Socially Awkward

I will typically refer to myself as “socially awkward” or “socially mal-adjusted,” and in response to this assertion one reader of this blog asked me, “May I ask why you consider yourself socially mal-adjusted?” I’ve been pondering the question ever since.

At it’s core my self-proclaimed declarations of social mal-adjustment refer to my quirky introversion. I’m the type of introvert who actually needs to be reminded other people exist 1. I live inside my head. I ponder questions, play out imaginary conversations to work out problems, or come up with stories. In my head is where I am happiest.

Because I spend so much time looking inward, however, I’ve only developed the ability to pick up social cues and controls through hard knocks 2. I know just about everyone can claim this, but adolescence was absolute torture for me. I didn’t understand the concept of “popular,” and never learned how to read the social mores which would have connected me to my peers. Even worse, I didn’t have the mental constitution to suffer through grammar school busy-work, so I never ended up in accelerated classes with other oddballs who lived inside their heads. Mostly I was just labeled an “under-achiever,” but I was really utterly lost and confused.

Things greatly improved for me when I transferred to Lancaster Mennonite High School to finish my high school career. And when I got to college I’d thought I’d died and gone to heaven. I found people who thought sitting around and pondering what we were learning was fun. And when I wasn’t pondering with them I was expected to spend hours on my own reading and writing!

But even though I’ve learned social survival skills, I’m never going to be “normal 3.” To this day the idea of small talk terrifies me, and going into a new social situation fills me with extreme anxiety 4. I’m just not wired for those things, and when I do find myself having to navigate these situations I typically bounce around from conversation to conversation trying not to look like a complete freak, and typically failing. Things are generally better when I have a task to perform at an event, as that gives me both focus and a reason to have my mind off somewhere else.

Sometimes I wonder if I give the wrong impression to people who read this blog. Except in small doses I’m really not all that engaging a person, and even then I’m only engaging in short bursts for topics I find interesting. I’m actually really rather boring, and after 10 minutes of being around someone my brain checks out and goes wandering my internal mental pathways 5. Growing up, my family called this “Wes world.” My sisters tell stories of actually having to shout at me to bring me back to reality.

So this is what I mean when I say I am either “social awkward” or “socially mal-adjusted.” The good news is, I pastor a church filled with socially awkward and mal-adjusted people who have quirks all their own. Maybe that’s why we get along so splendidly. It’s truly the Church of Misfit Christians.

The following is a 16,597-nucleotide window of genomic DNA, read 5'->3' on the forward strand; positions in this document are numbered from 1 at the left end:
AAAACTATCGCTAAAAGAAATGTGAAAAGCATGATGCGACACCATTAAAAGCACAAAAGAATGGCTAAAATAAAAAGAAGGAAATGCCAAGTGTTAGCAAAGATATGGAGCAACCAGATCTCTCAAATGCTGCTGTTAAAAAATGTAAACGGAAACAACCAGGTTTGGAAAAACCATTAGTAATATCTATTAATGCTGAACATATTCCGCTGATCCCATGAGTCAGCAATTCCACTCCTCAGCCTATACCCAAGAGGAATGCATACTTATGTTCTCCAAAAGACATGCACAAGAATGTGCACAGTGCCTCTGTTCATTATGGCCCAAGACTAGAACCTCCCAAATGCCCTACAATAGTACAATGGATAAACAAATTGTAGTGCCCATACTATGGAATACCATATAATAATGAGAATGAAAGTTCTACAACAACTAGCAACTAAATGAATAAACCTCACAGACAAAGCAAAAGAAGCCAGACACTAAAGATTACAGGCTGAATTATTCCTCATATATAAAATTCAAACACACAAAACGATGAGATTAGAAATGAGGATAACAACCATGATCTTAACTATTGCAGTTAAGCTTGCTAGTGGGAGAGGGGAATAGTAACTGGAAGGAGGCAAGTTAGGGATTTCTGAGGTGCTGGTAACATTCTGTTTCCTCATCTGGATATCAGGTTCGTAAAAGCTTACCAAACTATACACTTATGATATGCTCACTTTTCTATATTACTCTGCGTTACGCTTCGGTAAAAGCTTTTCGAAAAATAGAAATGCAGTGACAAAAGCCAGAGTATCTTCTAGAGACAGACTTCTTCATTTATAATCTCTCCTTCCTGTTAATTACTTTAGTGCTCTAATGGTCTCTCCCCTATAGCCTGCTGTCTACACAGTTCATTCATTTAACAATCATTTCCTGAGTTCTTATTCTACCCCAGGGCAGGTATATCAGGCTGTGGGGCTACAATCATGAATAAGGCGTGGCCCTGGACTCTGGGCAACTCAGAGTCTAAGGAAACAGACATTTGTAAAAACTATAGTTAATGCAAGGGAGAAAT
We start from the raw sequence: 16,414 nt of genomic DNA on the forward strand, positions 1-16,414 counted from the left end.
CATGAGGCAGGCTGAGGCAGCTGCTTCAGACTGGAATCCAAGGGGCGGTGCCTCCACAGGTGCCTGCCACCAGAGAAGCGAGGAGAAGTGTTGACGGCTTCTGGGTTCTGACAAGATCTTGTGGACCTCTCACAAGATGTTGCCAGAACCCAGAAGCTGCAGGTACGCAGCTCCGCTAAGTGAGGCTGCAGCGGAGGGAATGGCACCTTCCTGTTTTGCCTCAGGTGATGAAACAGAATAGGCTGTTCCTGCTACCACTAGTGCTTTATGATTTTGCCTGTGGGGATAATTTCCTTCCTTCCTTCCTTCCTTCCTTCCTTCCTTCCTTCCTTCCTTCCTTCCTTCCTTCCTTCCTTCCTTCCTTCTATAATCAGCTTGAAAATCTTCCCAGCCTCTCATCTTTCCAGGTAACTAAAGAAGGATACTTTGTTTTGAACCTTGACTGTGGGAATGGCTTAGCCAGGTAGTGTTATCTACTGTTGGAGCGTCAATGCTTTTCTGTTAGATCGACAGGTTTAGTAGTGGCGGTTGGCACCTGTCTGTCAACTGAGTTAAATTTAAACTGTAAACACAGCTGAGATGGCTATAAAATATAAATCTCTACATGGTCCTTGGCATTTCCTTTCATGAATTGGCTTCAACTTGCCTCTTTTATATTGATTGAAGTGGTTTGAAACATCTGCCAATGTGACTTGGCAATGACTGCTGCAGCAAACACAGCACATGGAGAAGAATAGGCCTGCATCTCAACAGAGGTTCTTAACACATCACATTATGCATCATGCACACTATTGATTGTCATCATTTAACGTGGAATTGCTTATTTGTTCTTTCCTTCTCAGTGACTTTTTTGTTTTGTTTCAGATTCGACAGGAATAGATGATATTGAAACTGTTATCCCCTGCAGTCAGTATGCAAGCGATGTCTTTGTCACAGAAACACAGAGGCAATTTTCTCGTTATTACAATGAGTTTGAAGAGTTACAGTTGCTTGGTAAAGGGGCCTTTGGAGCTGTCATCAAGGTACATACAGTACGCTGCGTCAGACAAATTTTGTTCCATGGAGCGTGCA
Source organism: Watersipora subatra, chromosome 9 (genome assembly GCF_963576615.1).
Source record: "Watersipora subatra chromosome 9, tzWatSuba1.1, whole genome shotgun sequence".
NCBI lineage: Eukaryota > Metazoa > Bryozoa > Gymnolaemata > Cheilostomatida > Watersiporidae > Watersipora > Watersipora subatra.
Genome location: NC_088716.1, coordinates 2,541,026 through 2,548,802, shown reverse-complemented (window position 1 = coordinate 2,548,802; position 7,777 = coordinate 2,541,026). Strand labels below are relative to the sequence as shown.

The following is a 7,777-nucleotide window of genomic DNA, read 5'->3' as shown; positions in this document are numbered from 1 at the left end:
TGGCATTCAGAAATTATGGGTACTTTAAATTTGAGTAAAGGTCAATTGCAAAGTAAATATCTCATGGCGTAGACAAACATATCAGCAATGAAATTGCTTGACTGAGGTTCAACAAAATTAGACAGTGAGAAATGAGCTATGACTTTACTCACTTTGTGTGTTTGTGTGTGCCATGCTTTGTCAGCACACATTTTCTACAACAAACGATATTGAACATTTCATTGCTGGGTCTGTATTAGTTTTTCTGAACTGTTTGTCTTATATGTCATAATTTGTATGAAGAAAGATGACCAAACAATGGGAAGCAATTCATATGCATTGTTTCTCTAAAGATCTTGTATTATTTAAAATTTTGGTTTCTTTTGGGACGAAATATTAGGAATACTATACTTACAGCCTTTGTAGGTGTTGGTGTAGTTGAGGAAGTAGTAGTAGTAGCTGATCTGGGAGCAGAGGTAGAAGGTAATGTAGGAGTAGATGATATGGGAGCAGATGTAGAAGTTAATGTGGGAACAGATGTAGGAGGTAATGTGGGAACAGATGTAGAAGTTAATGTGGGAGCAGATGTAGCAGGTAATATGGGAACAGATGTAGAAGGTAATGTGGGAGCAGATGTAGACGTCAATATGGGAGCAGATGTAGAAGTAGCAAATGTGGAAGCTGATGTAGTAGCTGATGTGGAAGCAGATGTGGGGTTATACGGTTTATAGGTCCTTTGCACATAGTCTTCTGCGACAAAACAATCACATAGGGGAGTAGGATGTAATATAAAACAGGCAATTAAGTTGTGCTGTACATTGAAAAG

1. And I don’t often appreciate the reminders. Me being a pastor is a Divine joke no one has figured out just yet. 
  2. And, really, I’m still a beginner. 
  3. And “normal” people are terribly dull, anyway, so I’m really not missing out on much. 
  4. Don’t get me started on what meetings do to my psyche. 
  5. My wife, for whom I thank God every day, is a saint

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  1. I relate to a lot of what you describe about yourself. I’m more socially awkward than socially mal-adjusted though, as I’ve learned through trial and error how to present myself and I’ve gotten better at ignoring the initial reaction to retreat into my own head. The trick for me was not engaging in conversation that yielded in a bunch of questions that prompt Yes or No answers, a skill I attribute to interacting with my daughter. A 9 year old is a professional at Yes or No answers, so it forced me to ask questions that couldn’t be answered with Yes or No. I’m looking forward to reading more of your posts tonight 🙂

  2. You made me smile with this one. A tortuous childhood myself when it came to the mores, but it was actually the bit about Church of Misfits that got me laughing. There’s such a…how to put it…people have such a NEED for ‘proper image” in certain places, and church ranks pretty high up there. My father had a college professor who was also a pastor that mowed the line in a shirt and tie.
    A tie.
    To mow the lawn.
    Because THAT is what pastors are expected to wear.
    Granted, even my dad put on a collar–much to his Lutheran discomfort–when it came to requests to visit family members in hospitals. Staff give a stranger less crap if he’s a stranger with God, apparently.
    But what really, REALLY gets me are the times people had no clue how to react around my dad when he would wear his favorite tshirt of Dr. Who and Harry Potter fighting over their tangled scarves. No adult really knew how to hold small talk with “that guy.” But you know who did? Kids.
    Misfits we may be, but it is through our being we can help the younger introverts thrive instead of survive. 🙂

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